Well that is the message for landlords and managing agents in making service charge demands to long leasehold tenants. Since October 2007 it has been a mandatory requirement to serve certain prescribed information with a demand for service charges. The requirement comes from section 21B of the Landlord and Tenant Act 1985, which states:
(1) A demand for the payment of a service charge must be accompanied by a summary of the rights and obligations of tenants of dwellings in relation to service charges.
A recent Upper Tribunal (Lands Chamber) decision serves as a warning to make sure every single invoice is accompanied by the prescribed information. Even substantial compliance or late compliance is not enough. The case was Tingdene Holiday Parks Ltd v Cox and others.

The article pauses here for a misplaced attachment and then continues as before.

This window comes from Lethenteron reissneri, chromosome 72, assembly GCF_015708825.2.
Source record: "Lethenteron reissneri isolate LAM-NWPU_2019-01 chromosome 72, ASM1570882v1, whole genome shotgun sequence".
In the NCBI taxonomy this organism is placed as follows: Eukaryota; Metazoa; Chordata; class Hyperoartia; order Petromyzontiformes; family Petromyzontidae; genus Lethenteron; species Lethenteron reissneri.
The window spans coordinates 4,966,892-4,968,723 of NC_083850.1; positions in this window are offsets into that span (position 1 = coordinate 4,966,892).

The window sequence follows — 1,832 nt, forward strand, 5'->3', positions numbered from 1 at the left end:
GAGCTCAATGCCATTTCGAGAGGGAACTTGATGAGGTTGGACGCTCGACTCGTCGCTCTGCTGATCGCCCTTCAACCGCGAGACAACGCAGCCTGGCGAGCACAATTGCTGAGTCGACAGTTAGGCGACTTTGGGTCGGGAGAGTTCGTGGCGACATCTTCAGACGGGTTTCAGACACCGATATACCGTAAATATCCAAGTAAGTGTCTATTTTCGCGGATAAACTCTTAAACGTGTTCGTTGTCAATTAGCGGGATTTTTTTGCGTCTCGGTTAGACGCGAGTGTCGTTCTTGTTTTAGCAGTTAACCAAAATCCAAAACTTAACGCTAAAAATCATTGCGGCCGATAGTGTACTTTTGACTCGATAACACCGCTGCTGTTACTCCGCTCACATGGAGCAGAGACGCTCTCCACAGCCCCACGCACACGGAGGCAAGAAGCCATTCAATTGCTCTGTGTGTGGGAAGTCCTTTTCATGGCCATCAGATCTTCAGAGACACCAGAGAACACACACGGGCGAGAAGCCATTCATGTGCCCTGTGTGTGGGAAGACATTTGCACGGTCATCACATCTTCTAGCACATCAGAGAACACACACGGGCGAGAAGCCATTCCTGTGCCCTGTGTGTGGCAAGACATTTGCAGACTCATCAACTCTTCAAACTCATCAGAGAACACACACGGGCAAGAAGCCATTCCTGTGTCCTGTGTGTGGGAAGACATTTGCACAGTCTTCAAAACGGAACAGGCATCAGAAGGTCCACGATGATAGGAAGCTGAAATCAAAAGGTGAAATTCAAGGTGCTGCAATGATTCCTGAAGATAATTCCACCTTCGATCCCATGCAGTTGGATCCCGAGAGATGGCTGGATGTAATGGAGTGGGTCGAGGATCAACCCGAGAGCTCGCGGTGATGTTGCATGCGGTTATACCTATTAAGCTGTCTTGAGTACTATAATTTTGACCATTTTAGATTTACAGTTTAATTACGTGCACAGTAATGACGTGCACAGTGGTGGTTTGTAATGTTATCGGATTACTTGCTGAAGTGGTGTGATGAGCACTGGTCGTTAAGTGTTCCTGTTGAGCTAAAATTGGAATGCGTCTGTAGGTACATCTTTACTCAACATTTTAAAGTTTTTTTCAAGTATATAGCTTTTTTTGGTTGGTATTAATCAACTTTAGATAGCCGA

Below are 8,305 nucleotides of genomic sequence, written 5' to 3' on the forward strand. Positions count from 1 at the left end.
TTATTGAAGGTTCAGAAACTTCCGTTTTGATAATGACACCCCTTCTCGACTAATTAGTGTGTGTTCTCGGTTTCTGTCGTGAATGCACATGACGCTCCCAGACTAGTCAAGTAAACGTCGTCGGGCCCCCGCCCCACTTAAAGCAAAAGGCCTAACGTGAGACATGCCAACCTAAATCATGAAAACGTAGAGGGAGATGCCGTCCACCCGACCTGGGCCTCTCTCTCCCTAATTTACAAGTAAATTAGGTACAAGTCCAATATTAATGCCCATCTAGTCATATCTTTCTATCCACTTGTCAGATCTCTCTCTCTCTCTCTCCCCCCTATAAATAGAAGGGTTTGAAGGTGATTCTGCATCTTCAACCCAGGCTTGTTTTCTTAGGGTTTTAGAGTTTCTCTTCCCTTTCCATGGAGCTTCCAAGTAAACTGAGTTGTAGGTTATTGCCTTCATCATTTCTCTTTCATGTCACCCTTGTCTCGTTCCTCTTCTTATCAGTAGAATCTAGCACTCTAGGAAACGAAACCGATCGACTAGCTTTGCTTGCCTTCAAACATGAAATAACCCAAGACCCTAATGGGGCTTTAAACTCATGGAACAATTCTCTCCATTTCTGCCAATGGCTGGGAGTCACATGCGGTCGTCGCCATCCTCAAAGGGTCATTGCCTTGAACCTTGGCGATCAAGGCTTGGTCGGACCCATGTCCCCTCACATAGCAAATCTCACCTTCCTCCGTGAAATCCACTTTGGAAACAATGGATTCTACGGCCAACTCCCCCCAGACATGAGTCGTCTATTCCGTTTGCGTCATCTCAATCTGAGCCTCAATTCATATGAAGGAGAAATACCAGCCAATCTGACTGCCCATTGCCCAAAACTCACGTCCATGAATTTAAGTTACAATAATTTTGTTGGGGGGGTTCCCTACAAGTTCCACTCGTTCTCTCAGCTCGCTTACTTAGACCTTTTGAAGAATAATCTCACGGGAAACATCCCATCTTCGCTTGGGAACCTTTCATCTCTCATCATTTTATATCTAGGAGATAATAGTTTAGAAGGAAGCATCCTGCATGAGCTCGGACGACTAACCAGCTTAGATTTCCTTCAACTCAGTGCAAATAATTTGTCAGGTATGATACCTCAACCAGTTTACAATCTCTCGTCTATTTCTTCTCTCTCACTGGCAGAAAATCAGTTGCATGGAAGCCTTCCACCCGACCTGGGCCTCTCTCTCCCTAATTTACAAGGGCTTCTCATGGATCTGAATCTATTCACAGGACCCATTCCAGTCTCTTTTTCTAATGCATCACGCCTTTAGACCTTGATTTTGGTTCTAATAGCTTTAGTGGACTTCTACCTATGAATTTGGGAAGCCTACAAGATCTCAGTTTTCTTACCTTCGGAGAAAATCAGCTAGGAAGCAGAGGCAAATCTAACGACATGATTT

In the case the landlord had conceeded at the first instance LVT decision, that the required information was not served with certain service charge demands. The landlord had sent the notice on its own when notified of this non-compliance but did not send a further invoice. The landlord appealed the initial defeat but lost again.
Unfortuantely, the landlord also had issued other legal proceedings based upon the allegation of arrears, which turned out to be flawed. The message is that the courts are not willing to water down the strict compliance requirements for this part of the legislation. An interesting approach, when if you look at the purpose of the legislation, the leaseholders in this case did receive the summary and were aware of their rights (they pointed out that it had not been served) but in spite of that they were able to hide behind the landlord’s technical failing. The unpredictability of the law!